Tuesday, April 8, 2014

New Role and Security in a Virtualized Environment

I've accepted additional responsibility in VMware’s CTO Ambassador program so in addition to working with the Office of the CTO on advanced projects around vHPC and vHadoop I will be working to get more visibility and feedback from customers directly to the PMs and R&D engineers responsible for our products.

Despite not officially being in VMware’s Network and Security business unit (NSBU) for the past year, I am still constantly called in to customers to discuss security in a virtualized environment.  In the past, I was responsible for establishing security documentation and baselines for many military branches such as the USMC and how they could achieve their security accreditation for any given site.  This effort to be able to apply DISA STIGs to virtual environments predated VMware’s standard security hardening guidelines.

Now, all of VMware’s security information can be found at http://www.vmware.com/security.  Customers want security reference architectures but they also want more detail about how to customize those for their specific environment.  If you take a vanilla installation of vSphere and apply the latest security hardening guide, you have the basis for the reference configuration that was submitted for Common Criteria certification.  For example, vCloud Networking and Security (vCNS) v5.5 recently achieved EAL 4+ certification.

Two of the biggest issues I still see in virtualized environments are inconsistency and complexity, which have a direct bearing on companies’ security posture.  One would think that with standardized templates, tools and scripts that consistency would be much easier.  However, production IT departments have to support a wide range of applications and this can quickly devolve into catalog sprawl and managing a fairly complex array of templates.  In addition, security policy becomes increasingly specific to each VM or application and again too complex to manage.

I believe the idealized notion of hackers sitting in front of their keyboard elegantly dissecting a target environment is more than a bit disingenuous.  Malware toolkits, or “Sploits”, built to do all of the tedious work are getting even better at spotting inconsistencies and exploiting them before the IT and security admins who should be most familiar with a given environment.  We used to make fun of “script kiddies”, those who ran scripted attacks without understanding why they would be effective, but the threats have evolved as always.  In an autonomous fashion, attacker toolkits can explore a local OS and network, probe for weaknesses, and evade detection in running memory.  One of their typical tasks besides evasion is to compromise any local security controls, antivirus, etc.  So why not only base security policy in the network at a different layer?  Those local controls do provide the best amount of context to what is actually going on within the OS, but without appropriate isolation, they can be easily bypassed.  Why should the IT and security admin toolkit be any less dynamic and automated?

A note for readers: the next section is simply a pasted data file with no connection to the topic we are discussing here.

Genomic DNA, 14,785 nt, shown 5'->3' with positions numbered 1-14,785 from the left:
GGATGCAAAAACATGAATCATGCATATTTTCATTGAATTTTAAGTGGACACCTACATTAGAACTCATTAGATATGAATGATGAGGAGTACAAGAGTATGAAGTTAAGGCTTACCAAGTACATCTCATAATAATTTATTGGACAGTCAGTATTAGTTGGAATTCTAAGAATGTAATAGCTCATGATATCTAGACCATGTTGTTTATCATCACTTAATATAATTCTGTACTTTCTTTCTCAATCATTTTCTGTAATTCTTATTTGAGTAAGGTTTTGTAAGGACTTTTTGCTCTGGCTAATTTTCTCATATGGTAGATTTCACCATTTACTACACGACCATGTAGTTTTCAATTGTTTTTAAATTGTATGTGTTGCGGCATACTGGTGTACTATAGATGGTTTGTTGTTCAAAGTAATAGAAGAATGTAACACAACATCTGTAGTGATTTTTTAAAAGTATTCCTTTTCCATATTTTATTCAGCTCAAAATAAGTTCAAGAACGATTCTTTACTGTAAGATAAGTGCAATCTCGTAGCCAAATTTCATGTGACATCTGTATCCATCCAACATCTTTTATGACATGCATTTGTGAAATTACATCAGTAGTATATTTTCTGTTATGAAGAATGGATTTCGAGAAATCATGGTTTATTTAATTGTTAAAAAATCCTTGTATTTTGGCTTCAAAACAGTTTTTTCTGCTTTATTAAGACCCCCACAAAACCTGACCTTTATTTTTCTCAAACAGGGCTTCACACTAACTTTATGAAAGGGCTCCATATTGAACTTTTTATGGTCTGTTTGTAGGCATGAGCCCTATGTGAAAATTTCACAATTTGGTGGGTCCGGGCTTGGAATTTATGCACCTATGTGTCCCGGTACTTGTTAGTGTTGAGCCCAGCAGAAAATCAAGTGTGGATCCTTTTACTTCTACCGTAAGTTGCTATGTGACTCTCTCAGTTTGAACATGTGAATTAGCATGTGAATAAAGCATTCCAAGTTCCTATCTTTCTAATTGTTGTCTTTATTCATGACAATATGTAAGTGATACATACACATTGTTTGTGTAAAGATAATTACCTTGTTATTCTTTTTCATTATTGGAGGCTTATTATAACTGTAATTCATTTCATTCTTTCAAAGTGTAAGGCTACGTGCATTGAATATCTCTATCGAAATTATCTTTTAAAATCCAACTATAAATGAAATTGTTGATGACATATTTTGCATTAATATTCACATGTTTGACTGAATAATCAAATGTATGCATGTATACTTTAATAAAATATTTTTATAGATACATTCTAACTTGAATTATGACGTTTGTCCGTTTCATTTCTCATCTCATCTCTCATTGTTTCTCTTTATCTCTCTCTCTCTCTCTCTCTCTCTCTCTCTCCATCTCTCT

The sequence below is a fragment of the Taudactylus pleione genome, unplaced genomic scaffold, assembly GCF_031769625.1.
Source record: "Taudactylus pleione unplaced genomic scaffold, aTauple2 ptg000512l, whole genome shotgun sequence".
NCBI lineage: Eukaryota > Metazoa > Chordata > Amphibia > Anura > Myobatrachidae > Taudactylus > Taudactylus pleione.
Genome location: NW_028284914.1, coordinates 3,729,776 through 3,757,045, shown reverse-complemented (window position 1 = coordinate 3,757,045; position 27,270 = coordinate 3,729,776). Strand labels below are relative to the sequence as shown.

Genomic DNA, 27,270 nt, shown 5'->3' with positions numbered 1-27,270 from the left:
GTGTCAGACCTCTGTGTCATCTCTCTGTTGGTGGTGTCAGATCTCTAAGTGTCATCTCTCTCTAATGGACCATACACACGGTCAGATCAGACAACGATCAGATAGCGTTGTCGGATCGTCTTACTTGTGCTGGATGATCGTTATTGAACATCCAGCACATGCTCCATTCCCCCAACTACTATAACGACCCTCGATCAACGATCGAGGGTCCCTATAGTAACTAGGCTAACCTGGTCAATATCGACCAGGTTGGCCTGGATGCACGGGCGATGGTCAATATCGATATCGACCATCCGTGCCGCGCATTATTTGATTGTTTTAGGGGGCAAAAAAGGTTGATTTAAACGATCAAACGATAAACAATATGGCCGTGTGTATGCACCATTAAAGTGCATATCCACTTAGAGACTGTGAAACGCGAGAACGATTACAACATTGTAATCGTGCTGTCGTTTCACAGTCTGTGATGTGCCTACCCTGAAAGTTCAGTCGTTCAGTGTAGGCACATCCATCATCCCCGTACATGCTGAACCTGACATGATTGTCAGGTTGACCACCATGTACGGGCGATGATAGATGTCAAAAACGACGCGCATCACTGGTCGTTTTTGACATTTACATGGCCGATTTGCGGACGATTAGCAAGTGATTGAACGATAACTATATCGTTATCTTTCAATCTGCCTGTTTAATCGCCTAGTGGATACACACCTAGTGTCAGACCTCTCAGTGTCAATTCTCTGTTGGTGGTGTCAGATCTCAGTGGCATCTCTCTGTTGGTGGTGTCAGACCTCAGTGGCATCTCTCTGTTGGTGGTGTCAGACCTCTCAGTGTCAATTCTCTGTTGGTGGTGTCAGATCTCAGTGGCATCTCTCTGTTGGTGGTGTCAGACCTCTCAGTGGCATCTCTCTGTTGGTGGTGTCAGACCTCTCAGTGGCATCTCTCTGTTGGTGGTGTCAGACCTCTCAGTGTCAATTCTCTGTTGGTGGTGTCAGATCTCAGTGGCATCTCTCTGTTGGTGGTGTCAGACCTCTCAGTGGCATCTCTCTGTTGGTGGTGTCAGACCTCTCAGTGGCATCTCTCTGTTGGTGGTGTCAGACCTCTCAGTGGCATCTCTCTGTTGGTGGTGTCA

The “Goldilocks Zone” first discussed by NASA and reinterpreted for security by Martin Casado of VMware and Nicira fame keys into leveraging virtualization as being “just right” to support security in a virtualized environment.  To me, and many customers I’ve spoken with, the virtualization layer, along with providing the baremetal abstractions, delivers the right amount of context for local apps and OS while isolated from potential malware that would otherwise corrupt or compromise those local controls.  ESXi can be this trusted layer, with TXT, and appropriate application of the security hardening guide recommendations.  This can also be audited via 3rd party tools such as Hytrust.

Within vCNS, you can configure security groups to be the logical container for policies.  You can start with static security groups that are defined pertaining to the standard virtual infrastructure layout that vSphere admins are already familiar with such as at the virtual datacenter, clusters, or port group.  The next step is to allow security groups to be dynamic by leveraging the object model AND enable partner solutions to interact with those objects to affect security policy in real-time and coordinate security response to violations.  NSX allows this through essentially creating security tags for VMs that may be read by NSX as well as NSX ready partners, for example Trend Micro and Palo Alto Networks.

Much more to be said about this, but needless to say, excited to be working more directly with customers on next-gen apps with NSX.  I will actually be discussing this live with Trend Micro and Accuvant on 4/18/14 and will post a link to a recording when it is available.

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